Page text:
It was one of the most exciting experiences I had. I was supposed to spend it with a friend from long ago, but I guess that trip was meant for solo travel because a companion would have been a distraction into my communion with the higher spirits when I was there.
My pilgrimage in Europe would not have been complete without me visiting San Pietro in Roma.
I missed my train from Santiago de Compostela to Madrid. I thought my train was 5 in the afternoon and when I got to the train station, I realized that it was meant to be 5 in the morning. The night before I packed my bags and planned my day of nice pork meals and hang around the church courtyard until I go to the train station embracing St. James one last time and said my goodbye. In the end, I had to pay extra to buy my new ticket, leave much later in the night and instead of me resting before I take my early flight to Rome I arrived very late and spent only a few hours with my friend instead of one whole night and meet her family.
Then it was time to go and fly to Rome. I have few friends and family in Rome, part of my trip was a reunion of some sort — meeting again friends from Nepal and the last housemate I had in Gaza Strip before she ended her mission earlier, and a very old college buddy who was running a hotel close to Roma Termini while I stayed with family. I get to see again the small city of Vatican. The last time I was there John Paul II was still Pope, and he passed away the year after that. Then I get the chance to visit his crypt and venerate the now Saint John Paul II and attend the weekly greetings made by Pope Francis.
Then it was time to go back to my original playground, the Holy Land with the promise that I will spend my Christmas in the town where Jesus was born with good friends and be home to my family in the Philippines in the New Year!
Before anything else, I like to greet everyone Happy Easter!
In the Catholic faith, this is one of the traditions we celebrate like Christmas, as this is the time when Jesus with his short life was able to give us God’s promise of redemption from all my sins.
For God so loved the world that he gave his one and only Son, that whoever believes in him shall not perish but have eternal life. John 3:!6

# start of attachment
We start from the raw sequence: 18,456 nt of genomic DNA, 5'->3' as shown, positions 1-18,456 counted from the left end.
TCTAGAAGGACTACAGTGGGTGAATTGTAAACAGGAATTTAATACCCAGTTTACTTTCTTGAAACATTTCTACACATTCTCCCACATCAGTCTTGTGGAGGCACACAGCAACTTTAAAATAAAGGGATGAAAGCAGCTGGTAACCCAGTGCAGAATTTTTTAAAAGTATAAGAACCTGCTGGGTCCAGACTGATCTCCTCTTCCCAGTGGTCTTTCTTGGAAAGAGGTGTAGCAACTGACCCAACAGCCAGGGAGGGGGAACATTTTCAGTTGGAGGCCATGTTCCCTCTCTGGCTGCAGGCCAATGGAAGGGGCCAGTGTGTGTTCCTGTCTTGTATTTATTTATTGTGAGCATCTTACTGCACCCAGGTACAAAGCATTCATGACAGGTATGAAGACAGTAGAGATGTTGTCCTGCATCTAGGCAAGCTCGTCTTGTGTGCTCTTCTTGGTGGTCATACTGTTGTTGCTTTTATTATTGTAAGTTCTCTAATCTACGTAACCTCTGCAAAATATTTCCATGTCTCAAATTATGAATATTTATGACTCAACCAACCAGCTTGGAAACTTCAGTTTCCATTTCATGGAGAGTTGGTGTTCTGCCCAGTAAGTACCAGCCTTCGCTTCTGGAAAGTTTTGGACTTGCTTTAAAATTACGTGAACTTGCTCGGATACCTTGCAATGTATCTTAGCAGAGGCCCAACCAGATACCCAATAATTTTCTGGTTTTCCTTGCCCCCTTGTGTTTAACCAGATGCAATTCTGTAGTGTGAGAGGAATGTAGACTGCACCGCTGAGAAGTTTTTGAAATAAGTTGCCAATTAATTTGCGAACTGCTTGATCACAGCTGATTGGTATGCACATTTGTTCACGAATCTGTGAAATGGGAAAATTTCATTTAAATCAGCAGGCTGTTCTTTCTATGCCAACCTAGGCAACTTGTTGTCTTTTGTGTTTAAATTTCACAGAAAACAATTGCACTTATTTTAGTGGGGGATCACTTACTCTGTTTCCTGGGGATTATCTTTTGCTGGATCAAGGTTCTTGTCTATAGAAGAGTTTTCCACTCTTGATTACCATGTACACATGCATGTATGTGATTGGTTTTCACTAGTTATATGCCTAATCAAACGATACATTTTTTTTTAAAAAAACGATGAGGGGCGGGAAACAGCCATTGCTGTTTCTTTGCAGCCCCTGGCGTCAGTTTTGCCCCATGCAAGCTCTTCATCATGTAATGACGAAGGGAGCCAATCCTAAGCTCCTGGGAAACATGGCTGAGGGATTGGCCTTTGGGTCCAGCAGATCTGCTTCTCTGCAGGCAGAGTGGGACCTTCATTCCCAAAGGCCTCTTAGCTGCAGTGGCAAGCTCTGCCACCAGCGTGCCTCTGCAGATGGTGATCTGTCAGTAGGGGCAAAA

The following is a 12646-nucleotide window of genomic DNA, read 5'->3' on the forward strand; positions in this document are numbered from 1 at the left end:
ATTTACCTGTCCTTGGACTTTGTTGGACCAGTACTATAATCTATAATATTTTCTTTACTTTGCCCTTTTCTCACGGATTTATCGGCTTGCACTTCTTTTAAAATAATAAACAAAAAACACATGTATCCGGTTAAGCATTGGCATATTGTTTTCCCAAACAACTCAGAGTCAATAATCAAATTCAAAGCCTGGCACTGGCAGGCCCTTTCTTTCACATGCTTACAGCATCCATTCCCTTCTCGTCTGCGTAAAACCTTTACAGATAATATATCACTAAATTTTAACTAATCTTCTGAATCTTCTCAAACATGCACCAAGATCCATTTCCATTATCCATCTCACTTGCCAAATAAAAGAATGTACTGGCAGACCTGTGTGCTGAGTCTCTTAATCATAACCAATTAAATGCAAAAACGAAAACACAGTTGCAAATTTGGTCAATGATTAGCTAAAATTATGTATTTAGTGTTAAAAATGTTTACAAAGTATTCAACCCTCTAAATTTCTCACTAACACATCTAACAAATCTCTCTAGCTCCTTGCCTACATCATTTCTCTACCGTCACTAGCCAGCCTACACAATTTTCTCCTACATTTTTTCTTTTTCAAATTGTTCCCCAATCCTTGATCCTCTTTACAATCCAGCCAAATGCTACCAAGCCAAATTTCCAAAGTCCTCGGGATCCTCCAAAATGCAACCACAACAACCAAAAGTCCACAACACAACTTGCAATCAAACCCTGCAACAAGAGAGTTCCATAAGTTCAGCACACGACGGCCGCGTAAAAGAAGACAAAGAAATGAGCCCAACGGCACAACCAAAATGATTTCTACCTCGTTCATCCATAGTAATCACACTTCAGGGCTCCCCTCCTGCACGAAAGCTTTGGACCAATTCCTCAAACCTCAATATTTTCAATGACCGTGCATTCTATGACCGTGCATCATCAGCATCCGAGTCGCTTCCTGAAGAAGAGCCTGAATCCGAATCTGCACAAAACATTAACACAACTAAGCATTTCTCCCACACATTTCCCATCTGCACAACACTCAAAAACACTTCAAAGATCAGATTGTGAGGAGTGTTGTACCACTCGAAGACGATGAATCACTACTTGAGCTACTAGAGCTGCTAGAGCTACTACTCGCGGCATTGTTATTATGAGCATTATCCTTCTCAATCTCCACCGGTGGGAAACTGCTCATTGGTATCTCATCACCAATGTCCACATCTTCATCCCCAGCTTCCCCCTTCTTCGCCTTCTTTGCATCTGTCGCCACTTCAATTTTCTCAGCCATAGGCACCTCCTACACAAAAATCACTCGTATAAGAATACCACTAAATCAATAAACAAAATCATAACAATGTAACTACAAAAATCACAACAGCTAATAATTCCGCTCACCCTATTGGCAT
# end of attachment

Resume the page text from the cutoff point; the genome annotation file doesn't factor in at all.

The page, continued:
Well, it can be redemptions of your sins or our sins it doesn’t matter as long as you believe that God fulfilled his promise to give us new slate to start over. but then again if you don’t believe in God, that’s up to you, but pretty sure you believe in second chances or an opportunity to start over and for me this is it.
I do this every year, I look back and see how I could be a better person and try hard to outrank how I assessed myself and achieve the happy life I like to live. I made mistakes in the past, now I have time to correct them and try harder not to repeat the same mistakes.
Believe me, when I say I am like everybody else, I am human, prone to make mistakes (reminds you of a song eh?) and to succumb to temptation (making it sound like I have superhuman powers, I have to stop watching Marvel movies!).
In fact, this year started not so right for me. I have to cut my contract short because I have to return to my family to be taken care of. I don’t know when I can go back to work now that I have to start over.
What is important to me now is to keep myself current and be motivated enough to keep me out of bed, psyching myself even though it’s hard not knowing for certain what the future holds. But like I said, we all deserve second chances, I deserve a second chance and this Easter Sunday, I intend to take advantage of that and renew my life.
This blog may be my way out, at least as a catharsis for now but who knows. Social media has been an outlet, I think I’ve used it more than I should but still I want to keep sharing a little bit of me!